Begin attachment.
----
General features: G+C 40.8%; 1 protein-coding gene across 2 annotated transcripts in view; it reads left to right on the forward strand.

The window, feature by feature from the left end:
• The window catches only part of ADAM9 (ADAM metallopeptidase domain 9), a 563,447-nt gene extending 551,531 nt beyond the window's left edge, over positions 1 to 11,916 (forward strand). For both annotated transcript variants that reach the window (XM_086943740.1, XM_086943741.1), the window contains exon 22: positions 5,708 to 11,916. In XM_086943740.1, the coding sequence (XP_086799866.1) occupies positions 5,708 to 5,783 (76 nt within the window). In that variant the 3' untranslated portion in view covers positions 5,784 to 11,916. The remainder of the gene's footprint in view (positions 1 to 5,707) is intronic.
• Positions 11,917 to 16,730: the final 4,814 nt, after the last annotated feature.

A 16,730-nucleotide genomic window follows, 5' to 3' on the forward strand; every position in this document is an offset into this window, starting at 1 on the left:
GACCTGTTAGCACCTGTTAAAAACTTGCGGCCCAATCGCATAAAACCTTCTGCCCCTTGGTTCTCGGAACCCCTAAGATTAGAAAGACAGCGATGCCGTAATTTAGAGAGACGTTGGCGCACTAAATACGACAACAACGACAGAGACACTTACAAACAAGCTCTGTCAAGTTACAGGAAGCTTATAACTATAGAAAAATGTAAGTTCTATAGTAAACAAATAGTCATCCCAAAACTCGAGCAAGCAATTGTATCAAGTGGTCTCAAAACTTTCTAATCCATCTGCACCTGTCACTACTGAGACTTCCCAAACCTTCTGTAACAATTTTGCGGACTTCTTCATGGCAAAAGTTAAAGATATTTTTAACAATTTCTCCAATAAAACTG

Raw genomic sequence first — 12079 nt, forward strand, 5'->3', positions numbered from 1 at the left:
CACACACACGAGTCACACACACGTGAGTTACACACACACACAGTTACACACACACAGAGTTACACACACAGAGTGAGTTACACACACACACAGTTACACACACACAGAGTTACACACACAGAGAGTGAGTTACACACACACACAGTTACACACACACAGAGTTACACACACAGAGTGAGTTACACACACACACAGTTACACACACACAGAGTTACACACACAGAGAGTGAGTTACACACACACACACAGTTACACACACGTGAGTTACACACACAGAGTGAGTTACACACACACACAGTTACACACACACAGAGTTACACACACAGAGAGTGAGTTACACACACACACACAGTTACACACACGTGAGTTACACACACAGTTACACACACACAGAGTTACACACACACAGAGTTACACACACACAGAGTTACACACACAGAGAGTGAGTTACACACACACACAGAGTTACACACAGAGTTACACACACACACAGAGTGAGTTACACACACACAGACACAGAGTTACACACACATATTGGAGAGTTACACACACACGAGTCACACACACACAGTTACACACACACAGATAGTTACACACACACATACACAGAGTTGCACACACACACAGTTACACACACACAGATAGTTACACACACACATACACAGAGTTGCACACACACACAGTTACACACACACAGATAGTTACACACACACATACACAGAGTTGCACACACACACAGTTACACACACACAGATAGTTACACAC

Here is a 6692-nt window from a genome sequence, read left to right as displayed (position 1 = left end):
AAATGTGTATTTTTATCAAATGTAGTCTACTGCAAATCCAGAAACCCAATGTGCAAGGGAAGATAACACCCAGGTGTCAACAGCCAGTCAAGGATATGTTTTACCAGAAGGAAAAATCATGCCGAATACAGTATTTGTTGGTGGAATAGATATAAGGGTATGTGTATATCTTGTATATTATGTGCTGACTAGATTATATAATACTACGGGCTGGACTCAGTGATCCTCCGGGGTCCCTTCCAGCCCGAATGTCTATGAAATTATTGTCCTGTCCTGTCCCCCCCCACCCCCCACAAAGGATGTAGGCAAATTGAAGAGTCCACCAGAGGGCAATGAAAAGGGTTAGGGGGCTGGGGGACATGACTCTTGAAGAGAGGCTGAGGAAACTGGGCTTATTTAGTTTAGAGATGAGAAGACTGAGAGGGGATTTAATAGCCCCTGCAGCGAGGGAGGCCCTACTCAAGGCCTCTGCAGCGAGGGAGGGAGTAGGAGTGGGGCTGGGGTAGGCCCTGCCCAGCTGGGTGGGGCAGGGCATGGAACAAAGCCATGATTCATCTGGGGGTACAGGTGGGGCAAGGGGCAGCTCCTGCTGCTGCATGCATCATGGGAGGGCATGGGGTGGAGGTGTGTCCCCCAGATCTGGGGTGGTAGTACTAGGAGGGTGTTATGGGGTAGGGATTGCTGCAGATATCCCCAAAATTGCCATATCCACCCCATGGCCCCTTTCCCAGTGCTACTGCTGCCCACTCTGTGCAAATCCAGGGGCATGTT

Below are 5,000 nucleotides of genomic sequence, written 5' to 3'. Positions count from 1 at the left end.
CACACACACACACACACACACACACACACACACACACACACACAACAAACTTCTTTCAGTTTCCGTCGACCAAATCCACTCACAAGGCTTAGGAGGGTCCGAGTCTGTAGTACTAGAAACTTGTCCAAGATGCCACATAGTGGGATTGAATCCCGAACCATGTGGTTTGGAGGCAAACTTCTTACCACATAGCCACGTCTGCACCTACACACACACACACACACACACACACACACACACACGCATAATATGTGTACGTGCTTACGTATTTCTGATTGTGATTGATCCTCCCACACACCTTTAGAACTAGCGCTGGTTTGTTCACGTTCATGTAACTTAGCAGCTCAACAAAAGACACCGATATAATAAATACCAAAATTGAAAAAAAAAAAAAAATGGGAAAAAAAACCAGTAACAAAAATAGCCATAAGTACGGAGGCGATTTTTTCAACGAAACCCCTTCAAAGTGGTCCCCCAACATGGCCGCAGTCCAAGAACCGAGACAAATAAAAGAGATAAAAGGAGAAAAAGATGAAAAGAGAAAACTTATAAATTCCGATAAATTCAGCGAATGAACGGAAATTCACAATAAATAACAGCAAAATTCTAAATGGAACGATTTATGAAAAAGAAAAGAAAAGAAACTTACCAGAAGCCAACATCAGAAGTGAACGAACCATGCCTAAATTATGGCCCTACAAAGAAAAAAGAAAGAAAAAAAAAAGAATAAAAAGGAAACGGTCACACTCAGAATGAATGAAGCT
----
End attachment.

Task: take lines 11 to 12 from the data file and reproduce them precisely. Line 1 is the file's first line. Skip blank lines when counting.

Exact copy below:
Below are 5,000 nucleotides of genomic sequence, written 5' to 3'. Positions count from 1 at the left end.
CACACACACACACACACACACACACACACACACACACACACACAACAAACTTCTTTCAGTTTCCGTCGACCAAATCCACTCACAAGGCTTAGGAGGGTCCGAGTCTGTAGTACTAGAAACTTGTCCAAGATGCCACATAGTGGGATTGAATCCCGAACCATGTGGTTTGGAGGCAAACTTCTTACCACATAGCCACGTCTGCACCTACACACACACACACACACACACACACACACACACACGCATAATATGTGTACGTGCTTACGTATTTCTGATTGTGATTGATCCTCCCACACACCTTTAGAACTAGCGCTGGTTTGTTCACGTTCATGTAACTTAGCAGCTCAACAAAAGACACCGATATAATAAATACCAAAATTGAAAAAAAAAAAAAAATGGGAAAAAAAACCAGTAACAAAAATAGCCATAAGTACGGAGGCGATTTTTTCAACGAAACCCCTTCAAAGTGGTCCCCCAACATGGCCGCAGTCCAAGAACCGAGACAAATAAAAGAGATAAAAGGAGAAAAAGATGAAAAGAGAAAACTTATAAATTCCGATAAATTCAGCGAATGAACGGAAATTCACAATAAATAACAGCAAAATTCTAAATGGAACGATTTATGAAAAAGAAAAGAAAAGAAACTTACCAGAAGCCAACATCAGAAGTGAACGAACCATGCCTAAATTATGGCCCTACAAAGAAAAAAGAAAGAAAAAAAAAAGAATAAAAAGGAAACGGTCACACTCAGAATGAATGAAGCT